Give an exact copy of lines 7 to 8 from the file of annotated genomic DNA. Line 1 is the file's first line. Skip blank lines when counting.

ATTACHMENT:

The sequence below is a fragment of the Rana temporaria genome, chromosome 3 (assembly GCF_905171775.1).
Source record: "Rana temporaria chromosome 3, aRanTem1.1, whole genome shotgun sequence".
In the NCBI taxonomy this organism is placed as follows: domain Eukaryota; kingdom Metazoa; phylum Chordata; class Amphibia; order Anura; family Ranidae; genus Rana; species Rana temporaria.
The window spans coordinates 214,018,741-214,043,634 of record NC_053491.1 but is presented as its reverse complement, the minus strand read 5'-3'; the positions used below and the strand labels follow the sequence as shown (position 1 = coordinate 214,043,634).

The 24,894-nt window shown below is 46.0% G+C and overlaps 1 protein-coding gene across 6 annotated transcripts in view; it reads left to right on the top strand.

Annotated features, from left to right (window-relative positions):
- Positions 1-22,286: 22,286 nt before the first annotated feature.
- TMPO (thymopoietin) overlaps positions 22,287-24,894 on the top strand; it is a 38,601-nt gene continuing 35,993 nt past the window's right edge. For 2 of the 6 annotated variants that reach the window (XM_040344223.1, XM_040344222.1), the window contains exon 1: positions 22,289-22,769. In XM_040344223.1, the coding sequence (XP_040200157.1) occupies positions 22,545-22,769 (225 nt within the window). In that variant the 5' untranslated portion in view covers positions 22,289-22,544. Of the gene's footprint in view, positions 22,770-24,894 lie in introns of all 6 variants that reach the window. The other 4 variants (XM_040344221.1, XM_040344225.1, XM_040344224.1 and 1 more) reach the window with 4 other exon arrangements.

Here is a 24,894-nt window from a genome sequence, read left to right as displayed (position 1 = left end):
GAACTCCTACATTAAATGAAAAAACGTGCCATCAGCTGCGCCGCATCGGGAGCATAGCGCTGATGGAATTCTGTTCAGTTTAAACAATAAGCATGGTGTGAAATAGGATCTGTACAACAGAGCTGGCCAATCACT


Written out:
- Positions 1-22,286: 22,286 nt before the first annotated feature.
- TMPO (thymopoietin) overlaps positions 22,287-24,894 on the top strand; it is a 38,601-nt gene continuing 35,993 nt past the window's right edge. For 2 of the 6 annotated variants that reach the window (XM_040344223.1, XM_040344222.1), the window contains exon 1: positions 22,289-22,769. In XM_040344223.1, the coding sequence (XP_040200157.1) occupies positions 22,545-22,769 (225 nt within the window). In that variant the 5' untranslated portion in view covers positions 22,289-22,544. Of the gene's footprint in view, positions 22,770-24,894 lie in introns of all 6 variants that reach the window. The other 4 variants (XM_040344221.1, XM_040344225.1, XM_040344224.1 and 1 more) reach the window with 4 other exon arrangements.